The Association of Blind Asians (ABA) has been supporting visually impaired South Asian people and their carers in Leeds since 1989.
Thanks to funding from People’s Health Trust, they have run the Boithak project for the last two years.
Debbani Ghosh, Manager at ABA, said: “The project is vital and very special for those who come along. For elderly people it can be hard to come out without being dependent on family so the project gives them the confidence to leave their homes and attend the groups because transport is provided to those who could not travel by themselves.”Rifat, who attends the project, said: “I don't go out much as I cannot afford it but with this project, I have received help with transportation and made new friends. I enjoy coming to this group and talking in my native language.”
More than 100 people have been attending their groups. Many of them were isolated and experienced low self-esteem at the beginning of the project but they have become active by taking part in Steering Group meetings and they have had meaningful involvement in planning and development of the project.
Debbani explained: “Those involved were keen to join the sessions and attend the group on a regular basis - there were no similar activities for these community groups where they can meet, learn, discuss and take part in activities together by talking in the same language, which can still be a barrier within South East Asian communities.”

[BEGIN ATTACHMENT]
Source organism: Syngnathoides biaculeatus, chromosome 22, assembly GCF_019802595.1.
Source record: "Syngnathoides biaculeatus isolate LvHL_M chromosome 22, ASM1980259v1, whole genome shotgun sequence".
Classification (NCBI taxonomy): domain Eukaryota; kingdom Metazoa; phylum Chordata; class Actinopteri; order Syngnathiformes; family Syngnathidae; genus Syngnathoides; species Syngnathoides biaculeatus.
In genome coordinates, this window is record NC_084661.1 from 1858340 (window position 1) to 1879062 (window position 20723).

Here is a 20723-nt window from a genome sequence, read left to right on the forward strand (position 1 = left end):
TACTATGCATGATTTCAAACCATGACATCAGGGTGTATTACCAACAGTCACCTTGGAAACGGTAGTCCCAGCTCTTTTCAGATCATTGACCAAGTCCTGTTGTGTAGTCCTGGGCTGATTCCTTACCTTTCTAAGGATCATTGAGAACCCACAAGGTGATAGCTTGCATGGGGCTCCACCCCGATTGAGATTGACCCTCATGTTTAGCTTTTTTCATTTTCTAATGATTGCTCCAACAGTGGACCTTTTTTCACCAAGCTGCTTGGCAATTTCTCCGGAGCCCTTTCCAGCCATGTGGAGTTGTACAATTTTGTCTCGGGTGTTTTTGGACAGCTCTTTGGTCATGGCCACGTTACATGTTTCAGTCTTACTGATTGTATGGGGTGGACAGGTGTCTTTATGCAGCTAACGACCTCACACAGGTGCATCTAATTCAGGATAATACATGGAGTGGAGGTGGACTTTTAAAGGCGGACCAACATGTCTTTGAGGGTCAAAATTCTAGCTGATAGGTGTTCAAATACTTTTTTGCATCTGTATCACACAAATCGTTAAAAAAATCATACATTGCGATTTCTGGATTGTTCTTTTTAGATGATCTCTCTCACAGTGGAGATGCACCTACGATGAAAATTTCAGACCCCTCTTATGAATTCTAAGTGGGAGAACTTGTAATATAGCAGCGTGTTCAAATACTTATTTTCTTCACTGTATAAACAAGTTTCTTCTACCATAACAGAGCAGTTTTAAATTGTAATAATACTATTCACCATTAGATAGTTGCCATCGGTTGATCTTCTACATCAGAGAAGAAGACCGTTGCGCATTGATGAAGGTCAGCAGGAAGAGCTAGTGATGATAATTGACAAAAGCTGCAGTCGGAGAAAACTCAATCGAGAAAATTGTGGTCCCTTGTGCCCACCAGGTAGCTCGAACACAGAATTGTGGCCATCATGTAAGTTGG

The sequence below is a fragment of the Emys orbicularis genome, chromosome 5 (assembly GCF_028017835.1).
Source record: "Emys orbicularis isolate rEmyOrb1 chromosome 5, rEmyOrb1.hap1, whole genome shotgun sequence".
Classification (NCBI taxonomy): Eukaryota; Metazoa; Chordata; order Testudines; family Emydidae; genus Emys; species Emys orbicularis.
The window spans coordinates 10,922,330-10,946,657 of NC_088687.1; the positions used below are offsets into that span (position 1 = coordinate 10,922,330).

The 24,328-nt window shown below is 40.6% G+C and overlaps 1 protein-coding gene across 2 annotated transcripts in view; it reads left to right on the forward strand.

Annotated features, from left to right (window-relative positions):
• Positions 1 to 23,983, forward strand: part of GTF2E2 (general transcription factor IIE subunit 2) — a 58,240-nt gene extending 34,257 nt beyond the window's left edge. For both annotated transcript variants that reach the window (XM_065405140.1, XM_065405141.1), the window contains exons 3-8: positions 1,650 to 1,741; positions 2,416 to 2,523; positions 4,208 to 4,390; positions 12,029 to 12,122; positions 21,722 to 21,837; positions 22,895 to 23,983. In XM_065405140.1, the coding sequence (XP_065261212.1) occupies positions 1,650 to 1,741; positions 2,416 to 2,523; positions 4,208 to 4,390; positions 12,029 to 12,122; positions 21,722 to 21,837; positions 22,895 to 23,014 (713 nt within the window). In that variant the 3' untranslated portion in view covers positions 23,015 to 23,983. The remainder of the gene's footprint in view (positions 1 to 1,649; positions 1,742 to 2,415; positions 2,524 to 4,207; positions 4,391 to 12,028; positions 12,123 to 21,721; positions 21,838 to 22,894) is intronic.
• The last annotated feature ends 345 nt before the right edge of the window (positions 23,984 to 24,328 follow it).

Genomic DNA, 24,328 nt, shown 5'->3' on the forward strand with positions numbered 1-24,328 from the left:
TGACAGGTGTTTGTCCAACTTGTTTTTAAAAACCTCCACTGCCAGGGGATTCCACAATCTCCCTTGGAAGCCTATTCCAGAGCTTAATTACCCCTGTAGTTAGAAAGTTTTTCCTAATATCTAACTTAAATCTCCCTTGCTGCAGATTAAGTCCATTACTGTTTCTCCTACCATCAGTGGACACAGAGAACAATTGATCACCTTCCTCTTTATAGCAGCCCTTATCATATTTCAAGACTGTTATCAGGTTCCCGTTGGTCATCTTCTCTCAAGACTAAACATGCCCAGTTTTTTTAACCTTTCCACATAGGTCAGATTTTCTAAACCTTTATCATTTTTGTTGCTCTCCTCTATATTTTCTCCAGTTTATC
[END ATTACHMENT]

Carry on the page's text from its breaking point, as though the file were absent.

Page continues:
The project is members led, providing four groups in four different South Asian languages (Bengali, Urdu, Punjabi or Gujarati). Each community group wanted to do something different. To date, they have organised various sessions including chair-based exercises, yoga sessions, craft activities and information based sessions on crime, fable reading, poetry, gardening and art.
They have also organised outdoor trips to museums and exhibitions including Yorkshire Sculpture Park, Bolton Abbey and National, Railway Museum York. The project has had a very positive impact on members as well as the staff. Debbani said: “We have seen a significant increase in confidence. They have developed meaningful relationships with their peers and don't feel as isolated as they have in the past. And now, these deeper friendships have turned into joining each other on holidays and sharing each other’s recipes and food.
“As a charity, we have built a great relationship with everyone involved and these sessions gave us the opportunity to get to know them, their journeys and the barriers they face so that we can provide support based on their individual need.”
Project member, Labu Ben, said: “The group has given me a strength to come out and leave the house. I like coming to the groups and taking part in different activities. It has certainly helped me with my loneliness.”
The project is funded by People’s Health Trust with money raised through The Health Lottery in Yorkshire and the Humber.
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